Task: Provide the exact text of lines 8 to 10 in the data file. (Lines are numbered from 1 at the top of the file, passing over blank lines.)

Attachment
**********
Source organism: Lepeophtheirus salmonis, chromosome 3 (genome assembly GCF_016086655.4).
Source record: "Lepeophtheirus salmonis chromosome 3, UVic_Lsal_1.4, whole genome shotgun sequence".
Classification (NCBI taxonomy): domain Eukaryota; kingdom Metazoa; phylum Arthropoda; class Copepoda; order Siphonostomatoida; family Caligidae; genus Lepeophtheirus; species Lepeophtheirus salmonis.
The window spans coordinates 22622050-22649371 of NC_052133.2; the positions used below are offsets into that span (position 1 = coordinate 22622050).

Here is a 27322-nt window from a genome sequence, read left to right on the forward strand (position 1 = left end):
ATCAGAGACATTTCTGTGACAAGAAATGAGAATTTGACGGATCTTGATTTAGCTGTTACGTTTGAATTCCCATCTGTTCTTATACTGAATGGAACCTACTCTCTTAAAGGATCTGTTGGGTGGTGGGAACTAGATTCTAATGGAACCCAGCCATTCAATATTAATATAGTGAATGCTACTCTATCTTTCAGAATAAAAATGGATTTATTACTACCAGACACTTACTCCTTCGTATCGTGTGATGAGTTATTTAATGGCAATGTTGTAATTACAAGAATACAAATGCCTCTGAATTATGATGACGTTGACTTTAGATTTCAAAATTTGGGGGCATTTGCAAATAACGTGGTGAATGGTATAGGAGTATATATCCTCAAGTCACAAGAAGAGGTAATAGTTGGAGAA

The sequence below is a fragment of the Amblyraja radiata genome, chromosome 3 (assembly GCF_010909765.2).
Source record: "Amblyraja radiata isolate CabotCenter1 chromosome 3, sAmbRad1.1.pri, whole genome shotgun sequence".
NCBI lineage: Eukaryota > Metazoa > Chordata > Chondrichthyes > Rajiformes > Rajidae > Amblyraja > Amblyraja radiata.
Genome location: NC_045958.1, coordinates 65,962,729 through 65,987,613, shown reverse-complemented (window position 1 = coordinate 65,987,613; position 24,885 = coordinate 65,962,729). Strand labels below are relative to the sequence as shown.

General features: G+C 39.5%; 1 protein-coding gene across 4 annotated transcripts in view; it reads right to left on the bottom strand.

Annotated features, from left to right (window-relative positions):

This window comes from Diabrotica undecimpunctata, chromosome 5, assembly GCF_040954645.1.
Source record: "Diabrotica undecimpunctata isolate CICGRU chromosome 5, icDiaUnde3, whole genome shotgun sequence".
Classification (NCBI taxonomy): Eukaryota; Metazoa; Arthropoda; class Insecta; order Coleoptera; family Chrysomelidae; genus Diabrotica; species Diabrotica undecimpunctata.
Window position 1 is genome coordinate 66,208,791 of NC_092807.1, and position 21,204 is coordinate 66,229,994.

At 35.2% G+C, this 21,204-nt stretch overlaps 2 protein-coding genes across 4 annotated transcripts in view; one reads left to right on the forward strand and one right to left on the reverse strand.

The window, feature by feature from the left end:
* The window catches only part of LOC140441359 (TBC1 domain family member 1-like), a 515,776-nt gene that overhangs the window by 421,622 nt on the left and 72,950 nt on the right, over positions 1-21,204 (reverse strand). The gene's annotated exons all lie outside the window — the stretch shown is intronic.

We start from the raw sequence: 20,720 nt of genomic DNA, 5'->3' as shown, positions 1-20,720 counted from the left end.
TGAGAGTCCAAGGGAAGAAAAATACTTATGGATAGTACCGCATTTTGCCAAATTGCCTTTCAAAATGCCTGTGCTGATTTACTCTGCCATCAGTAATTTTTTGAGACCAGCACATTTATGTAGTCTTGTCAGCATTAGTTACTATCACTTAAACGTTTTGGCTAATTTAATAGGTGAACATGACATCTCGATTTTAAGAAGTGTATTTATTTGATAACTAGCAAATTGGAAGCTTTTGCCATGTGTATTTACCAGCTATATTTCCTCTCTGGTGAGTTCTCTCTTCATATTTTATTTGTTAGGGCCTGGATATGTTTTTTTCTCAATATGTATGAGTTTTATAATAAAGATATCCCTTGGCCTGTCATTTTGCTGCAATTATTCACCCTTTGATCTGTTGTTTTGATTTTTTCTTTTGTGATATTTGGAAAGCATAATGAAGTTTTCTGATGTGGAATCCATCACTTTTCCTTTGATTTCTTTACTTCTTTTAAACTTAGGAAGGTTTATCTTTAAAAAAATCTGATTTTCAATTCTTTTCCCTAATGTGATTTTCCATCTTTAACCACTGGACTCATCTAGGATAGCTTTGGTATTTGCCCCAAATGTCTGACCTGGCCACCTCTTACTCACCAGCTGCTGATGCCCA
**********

Source record: "Amblyraja radiata isolate CabotCenter1 chromosome 3, sAmbRad1.1.pri, whole genome shotgun sequence".
NCBI lineage: Eukaryota > Metazoa > Chordata > Chondrichthyes > Rajiformes > Rajidae > Amblyraja > Amblyraja radiata.
Genome location: NC_045958.1, coordinates 65,962,729 through 65,987,613, shown reverse-complemented (window position 1 = coordinate 65,987,613; position 24,885 = coordinate 65,962,729). Strand labels below are relative to the sequence as shown.